It is only two weeks before Jay Leno signs off "The Tonight Show" so today he held what was supposed to be a 45-minute conference call with the nation's television critics.
The call went more than an hour, securing Leno's reputation as an accommodating, media-friendly TV host.
There wasn't much news to come out of the session, except for the announcement that his replacement, Conan O'Brien, will be the final guest on May 29, James Taylor will be the musical guest that night and there is "something really unusual and different" planned on the final show.
"It is something really out of left field that we're going to end on," said Leno. "It's something really personal and really unusual... It has to do with our show and our staff. I think it will make people smile."
He said he asked Taylor last year to be on the final show because he "was the last thing" that Leno heard when he left Boston in the early 1970s to go to Hollywood.
I didn't get to ask a question until an hour into the call. My initial question was whether he feels he gets enough respect from Emmy voters and critics considering his strong ratings.
He gave a two-minute answer that essentially boiled down to you can't get everything and "be happy with what you have."
Then I asked the host if he heard the inappropriate, casual remark about the Special Olympics that President Obama made during a "Tonight Show" appearance weeks ago while talking about his bowling improvement. It happened so fast I thought Leno might not have heard it.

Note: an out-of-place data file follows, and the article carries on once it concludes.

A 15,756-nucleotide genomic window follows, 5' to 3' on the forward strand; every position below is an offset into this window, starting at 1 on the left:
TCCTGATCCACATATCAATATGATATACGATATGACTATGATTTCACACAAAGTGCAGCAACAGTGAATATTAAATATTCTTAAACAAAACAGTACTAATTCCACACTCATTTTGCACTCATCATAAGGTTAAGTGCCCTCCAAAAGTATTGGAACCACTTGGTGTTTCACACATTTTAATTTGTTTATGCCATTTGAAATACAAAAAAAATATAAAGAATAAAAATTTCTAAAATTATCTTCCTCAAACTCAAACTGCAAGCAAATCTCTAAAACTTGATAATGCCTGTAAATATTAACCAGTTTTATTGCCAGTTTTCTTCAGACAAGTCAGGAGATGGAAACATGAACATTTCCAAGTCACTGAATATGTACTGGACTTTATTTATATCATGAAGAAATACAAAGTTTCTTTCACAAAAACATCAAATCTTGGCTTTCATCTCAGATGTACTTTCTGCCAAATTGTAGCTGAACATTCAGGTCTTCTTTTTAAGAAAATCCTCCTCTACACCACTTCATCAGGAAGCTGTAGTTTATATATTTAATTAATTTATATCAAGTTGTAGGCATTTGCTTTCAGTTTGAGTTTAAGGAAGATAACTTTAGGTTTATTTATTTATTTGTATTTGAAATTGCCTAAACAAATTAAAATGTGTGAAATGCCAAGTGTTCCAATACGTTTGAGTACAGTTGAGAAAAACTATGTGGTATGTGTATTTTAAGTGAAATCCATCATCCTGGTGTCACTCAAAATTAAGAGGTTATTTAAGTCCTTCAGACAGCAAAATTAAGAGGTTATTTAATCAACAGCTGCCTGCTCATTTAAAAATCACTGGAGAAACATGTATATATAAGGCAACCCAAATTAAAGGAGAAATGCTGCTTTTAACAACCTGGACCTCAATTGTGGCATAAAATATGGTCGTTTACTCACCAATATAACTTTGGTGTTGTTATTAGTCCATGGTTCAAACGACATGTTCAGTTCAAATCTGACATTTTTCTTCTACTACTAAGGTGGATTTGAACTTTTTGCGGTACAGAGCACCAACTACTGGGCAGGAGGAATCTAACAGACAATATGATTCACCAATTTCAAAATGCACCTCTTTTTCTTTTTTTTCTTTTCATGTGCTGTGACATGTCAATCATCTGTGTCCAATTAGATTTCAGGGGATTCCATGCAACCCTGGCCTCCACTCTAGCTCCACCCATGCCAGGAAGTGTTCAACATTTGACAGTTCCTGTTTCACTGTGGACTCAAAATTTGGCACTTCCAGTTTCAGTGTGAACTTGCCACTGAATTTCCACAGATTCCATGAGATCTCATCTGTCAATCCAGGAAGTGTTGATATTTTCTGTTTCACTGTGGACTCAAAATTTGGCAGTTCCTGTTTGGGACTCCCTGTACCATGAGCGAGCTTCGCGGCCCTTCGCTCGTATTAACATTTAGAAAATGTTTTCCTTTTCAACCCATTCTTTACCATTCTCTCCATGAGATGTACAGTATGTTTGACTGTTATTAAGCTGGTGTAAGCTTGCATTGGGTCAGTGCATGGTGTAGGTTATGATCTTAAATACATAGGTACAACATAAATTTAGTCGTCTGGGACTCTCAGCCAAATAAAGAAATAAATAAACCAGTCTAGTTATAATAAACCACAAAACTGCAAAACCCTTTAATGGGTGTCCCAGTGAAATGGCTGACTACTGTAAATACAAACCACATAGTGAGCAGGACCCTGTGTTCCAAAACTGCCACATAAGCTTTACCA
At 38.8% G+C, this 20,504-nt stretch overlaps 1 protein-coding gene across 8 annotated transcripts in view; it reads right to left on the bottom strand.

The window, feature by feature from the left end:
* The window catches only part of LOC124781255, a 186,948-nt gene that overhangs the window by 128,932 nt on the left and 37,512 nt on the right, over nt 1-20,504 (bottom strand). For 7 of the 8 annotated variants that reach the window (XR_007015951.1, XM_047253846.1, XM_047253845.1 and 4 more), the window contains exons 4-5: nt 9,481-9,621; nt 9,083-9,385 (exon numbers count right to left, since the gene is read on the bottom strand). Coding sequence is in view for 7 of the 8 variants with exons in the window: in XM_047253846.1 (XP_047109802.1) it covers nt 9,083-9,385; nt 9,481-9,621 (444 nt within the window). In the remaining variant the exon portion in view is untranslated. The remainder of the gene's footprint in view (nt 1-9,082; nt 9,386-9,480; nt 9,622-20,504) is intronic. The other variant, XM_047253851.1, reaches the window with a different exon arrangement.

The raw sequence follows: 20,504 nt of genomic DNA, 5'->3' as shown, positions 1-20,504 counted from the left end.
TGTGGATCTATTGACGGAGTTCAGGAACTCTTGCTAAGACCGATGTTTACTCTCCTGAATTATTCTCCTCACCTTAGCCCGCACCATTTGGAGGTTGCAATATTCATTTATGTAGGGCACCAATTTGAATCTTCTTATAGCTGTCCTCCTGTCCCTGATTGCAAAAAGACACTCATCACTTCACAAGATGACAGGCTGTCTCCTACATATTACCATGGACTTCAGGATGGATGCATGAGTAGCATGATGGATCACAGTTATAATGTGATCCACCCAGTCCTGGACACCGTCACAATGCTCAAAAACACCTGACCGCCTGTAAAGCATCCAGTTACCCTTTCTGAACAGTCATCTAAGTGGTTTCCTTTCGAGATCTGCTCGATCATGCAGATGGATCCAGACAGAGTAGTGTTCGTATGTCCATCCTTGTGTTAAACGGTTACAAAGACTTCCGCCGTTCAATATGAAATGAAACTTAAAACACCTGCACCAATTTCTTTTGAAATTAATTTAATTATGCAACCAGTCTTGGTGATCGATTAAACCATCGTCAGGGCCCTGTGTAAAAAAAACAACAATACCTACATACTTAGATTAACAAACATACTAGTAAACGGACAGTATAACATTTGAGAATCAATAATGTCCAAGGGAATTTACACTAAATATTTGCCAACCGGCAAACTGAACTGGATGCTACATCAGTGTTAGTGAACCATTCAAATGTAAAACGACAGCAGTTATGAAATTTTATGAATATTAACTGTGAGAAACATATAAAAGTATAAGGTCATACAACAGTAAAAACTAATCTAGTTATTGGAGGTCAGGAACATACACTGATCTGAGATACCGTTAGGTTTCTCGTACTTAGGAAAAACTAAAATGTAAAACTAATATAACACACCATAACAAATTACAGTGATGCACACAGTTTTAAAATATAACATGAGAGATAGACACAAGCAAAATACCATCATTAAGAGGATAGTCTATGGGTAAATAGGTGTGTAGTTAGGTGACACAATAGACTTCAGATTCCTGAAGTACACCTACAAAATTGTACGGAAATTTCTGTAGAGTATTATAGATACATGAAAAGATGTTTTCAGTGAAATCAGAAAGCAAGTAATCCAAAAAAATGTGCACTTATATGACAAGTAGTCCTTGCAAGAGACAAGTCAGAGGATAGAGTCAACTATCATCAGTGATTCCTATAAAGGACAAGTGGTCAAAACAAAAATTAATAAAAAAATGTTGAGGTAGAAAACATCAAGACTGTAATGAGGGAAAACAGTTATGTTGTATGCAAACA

"I heard it," said Leno. "Ut, oh, my immediate thing is 'oh, we can edit that out.' Then I went, 'no it's the president, you can't edit anything out. Everything you say is being transcribed around the world.' I said that's going to cause him some problems... He just kind of threw a line out. It wasn't meant that way. You have to look at people's hearts and see what they mean. I knew he didn't mean it that way."
There will be much more about Leno and his reflections after 17 years on "The Tonight Show" coming up in The Buffalo News before his final show.
You can help me out by answering the following questions: Will you miss him in late night? Will you watch his new 10 p.m. weekday program on NBC next fall? And what are your favorite Leno memories?
-- Alan Pergament